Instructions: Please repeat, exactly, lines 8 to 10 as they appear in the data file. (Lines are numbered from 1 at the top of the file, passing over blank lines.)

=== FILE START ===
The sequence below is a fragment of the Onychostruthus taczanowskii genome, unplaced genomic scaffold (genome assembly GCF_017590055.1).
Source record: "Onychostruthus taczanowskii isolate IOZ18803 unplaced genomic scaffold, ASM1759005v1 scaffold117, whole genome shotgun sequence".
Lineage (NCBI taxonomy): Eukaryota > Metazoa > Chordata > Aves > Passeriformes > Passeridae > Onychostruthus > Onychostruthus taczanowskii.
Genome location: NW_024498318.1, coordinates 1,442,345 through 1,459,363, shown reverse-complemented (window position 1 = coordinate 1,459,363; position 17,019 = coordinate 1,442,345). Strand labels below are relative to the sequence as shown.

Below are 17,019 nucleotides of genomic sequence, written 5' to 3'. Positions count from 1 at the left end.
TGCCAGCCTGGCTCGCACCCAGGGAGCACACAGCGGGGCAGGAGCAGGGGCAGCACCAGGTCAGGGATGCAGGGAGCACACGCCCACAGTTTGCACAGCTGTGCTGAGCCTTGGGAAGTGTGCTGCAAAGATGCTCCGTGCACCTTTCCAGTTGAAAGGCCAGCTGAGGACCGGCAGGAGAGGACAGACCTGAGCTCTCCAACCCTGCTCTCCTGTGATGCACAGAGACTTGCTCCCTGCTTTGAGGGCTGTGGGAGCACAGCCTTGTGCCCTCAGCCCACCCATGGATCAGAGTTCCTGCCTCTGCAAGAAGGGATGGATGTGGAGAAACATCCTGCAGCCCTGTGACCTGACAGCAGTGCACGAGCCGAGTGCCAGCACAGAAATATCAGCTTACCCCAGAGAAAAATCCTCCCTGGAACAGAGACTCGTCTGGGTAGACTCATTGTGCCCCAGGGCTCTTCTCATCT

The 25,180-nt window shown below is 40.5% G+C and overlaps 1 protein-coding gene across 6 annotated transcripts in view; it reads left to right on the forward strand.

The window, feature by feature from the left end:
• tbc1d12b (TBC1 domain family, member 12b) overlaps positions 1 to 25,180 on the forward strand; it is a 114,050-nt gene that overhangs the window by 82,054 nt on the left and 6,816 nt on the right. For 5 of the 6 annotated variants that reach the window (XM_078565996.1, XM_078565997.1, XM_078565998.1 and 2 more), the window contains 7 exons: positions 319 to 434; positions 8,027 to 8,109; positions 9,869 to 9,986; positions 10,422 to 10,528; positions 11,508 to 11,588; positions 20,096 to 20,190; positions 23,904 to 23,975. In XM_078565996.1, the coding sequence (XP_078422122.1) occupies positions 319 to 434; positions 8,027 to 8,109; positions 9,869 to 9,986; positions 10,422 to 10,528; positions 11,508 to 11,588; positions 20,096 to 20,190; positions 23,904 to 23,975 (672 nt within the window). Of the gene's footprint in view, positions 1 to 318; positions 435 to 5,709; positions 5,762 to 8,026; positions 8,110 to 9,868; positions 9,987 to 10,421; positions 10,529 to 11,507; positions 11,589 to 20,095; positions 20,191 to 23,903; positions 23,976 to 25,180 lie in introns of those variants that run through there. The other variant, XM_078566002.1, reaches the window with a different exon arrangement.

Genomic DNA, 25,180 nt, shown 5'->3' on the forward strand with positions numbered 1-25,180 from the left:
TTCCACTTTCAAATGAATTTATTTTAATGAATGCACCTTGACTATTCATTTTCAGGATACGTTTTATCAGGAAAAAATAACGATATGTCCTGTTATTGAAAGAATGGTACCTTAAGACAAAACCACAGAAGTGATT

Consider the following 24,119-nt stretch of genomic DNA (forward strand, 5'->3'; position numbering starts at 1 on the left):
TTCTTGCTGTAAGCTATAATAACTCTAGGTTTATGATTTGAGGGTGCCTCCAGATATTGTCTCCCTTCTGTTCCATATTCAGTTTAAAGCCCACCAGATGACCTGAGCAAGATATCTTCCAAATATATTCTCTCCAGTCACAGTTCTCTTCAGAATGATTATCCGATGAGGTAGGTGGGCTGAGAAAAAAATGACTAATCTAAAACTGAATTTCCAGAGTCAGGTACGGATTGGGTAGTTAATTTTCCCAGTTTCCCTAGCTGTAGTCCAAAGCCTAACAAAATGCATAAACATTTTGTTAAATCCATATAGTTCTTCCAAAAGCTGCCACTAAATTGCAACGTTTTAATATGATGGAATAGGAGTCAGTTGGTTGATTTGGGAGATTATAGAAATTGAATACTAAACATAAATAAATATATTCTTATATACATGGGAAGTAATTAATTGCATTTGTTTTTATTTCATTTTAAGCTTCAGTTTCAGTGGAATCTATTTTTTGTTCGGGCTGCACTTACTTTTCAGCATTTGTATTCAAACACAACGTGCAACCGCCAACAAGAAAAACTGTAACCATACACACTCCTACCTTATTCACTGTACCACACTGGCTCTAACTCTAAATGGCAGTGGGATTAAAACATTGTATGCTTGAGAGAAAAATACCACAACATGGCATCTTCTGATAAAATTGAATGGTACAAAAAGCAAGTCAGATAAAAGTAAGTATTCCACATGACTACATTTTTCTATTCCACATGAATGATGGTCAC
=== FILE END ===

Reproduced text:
The window, feature by feature from the left end:
• tbc1d12b (TBC1 domain family, member 12b) overlaps positions 1 to 25,180 on the forward strand; it is a 114,050-nt gene that overhangs the window by 82,054 nt on the left and 6,816 nt on the right. For 5 of the 6 annotated variants that reach the window (XM_078565996.1, XM_078565997.1, XM_078565998.1 and 2 more), the window contains 7 exons: positions 319 to 434; positions 8,027 to 8,109; positions 9,869 to 9,986; positions 10,422 to 10,528; positions 11,508 to 11,588; positions 20,096 to 20,190; positions 23,904 to 23,975. In XM_078565996.1, the coding sequence (XP_078422122.1) occupies positions 319 to 434; positions 8,027 to 8,109; positions 9,869 to 9,986; positions 10,422 to 10,528; positions 11,508 to 11,588; positions 20,096 to 20,190; positions 23,904 to 23,975 (672 nt within the window). Of the gene's footprint in view, positions 1 to 318; positions 435 to 5,709; positions 5,762 to 8,026; positions 8,110 to 9,868; positions 9,987 to 10,421; positions 10,529 to 11,507; positions 11,589 to 20,095; positions 20,191 to 23,903; positions 23,976 to 25,180 lie in introns of those variants that run through there. The other variant, XM_078566002.1, reaches the window with a different exon arrangement.

Genomic DNA, 25,180 nt, shown 5'->3' on the forward strand with positions numbered 1-25,180 from the left: